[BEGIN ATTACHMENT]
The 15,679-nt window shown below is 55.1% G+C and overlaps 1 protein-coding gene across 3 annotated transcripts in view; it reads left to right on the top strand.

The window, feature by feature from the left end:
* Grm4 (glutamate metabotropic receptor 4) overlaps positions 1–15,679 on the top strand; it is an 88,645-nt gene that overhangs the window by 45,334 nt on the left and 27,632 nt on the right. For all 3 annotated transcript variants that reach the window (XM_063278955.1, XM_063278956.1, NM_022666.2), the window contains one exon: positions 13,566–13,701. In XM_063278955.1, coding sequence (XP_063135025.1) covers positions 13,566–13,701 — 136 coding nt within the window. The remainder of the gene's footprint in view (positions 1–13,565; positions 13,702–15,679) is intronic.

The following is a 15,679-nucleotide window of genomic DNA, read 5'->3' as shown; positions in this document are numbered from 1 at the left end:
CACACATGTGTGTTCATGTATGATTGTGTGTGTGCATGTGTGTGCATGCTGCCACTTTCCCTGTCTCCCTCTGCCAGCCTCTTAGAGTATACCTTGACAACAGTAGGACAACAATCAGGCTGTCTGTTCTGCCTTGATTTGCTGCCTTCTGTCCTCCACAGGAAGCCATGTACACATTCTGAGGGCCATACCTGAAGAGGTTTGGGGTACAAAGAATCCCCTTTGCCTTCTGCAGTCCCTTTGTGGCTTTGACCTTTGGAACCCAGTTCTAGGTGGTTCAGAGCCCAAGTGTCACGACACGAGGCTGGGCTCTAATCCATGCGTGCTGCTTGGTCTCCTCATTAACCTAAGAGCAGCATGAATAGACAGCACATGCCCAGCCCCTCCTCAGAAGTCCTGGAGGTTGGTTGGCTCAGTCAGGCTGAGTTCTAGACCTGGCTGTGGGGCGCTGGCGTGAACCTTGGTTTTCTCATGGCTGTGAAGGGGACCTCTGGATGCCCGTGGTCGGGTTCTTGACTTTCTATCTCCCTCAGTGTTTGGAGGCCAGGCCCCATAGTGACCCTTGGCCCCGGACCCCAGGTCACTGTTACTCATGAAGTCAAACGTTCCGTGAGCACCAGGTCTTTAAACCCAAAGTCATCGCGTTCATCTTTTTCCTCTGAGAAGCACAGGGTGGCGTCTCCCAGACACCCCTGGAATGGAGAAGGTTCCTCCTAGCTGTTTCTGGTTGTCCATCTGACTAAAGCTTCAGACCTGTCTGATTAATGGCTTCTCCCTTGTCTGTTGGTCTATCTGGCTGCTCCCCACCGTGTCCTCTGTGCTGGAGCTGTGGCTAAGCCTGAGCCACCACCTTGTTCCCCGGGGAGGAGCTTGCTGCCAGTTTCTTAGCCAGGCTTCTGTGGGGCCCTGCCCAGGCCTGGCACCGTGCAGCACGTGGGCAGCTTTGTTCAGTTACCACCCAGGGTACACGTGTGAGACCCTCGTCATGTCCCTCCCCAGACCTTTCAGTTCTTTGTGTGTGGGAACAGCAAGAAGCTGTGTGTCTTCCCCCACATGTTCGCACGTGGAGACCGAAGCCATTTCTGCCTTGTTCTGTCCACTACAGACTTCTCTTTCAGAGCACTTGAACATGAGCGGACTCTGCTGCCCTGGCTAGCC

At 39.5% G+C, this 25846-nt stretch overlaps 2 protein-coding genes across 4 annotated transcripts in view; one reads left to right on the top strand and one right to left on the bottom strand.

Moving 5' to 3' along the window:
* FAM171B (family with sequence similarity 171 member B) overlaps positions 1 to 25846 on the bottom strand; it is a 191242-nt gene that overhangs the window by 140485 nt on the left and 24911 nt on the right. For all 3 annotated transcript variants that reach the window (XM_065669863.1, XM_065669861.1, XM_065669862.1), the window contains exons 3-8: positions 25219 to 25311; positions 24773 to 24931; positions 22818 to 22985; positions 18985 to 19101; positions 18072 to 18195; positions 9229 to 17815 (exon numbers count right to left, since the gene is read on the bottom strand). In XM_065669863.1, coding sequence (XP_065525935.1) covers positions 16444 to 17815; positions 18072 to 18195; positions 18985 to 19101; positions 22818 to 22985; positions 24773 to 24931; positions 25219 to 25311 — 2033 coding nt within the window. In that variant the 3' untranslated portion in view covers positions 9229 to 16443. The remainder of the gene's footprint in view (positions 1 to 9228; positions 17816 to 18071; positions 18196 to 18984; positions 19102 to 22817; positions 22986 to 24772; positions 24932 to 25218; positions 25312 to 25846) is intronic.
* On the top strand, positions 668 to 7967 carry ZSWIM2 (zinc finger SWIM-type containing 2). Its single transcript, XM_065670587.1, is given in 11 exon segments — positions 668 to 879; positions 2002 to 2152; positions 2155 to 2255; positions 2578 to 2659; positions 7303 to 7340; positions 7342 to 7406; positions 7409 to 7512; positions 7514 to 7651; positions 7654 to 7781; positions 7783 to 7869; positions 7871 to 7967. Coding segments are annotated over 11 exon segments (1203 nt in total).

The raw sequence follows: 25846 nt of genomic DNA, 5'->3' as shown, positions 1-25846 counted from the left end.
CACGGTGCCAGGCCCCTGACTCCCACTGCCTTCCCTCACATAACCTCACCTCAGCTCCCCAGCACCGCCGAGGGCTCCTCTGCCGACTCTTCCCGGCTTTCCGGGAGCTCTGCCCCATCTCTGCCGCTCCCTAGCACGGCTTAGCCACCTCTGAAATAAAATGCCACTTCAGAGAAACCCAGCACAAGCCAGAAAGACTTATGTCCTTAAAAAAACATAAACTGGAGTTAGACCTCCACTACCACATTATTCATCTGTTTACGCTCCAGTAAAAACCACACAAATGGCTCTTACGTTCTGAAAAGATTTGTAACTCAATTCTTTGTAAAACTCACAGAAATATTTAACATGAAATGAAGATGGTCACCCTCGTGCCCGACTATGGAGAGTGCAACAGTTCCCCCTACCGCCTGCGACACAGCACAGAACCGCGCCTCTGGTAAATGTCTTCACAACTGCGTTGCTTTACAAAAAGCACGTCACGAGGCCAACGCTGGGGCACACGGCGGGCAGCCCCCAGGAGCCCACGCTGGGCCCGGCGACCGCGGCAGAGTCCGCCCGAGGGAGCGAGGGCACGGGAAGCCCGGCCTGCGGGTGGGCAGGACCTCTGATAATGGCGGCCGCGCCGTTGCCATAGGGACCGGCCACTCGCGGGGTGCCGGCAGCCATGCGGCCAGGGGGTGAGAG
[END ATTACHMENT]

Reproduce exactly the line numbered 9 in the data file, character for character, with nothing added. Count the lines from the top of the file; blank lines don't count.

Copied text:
* On the top strand, positions 668 to 7967 carry ZSWIM2 (zinc finger SWIM-type containing 2). Its single transcript, XM_065670587.1, is given in 11 exon segments — positions 668 to 879; positions 2002 to 2152; positions 2155 to 2255; positions 2578 to 2659; positions 7303 to 7340; positions 7342 to 7406; positions 7409 to 7512; positions 7514 to 7651; positions 7654 to 7781; positions 7783 to 7869; positions 7871 to 7967. Coding segments are annotated over 11 exon segments (1203 nt in total).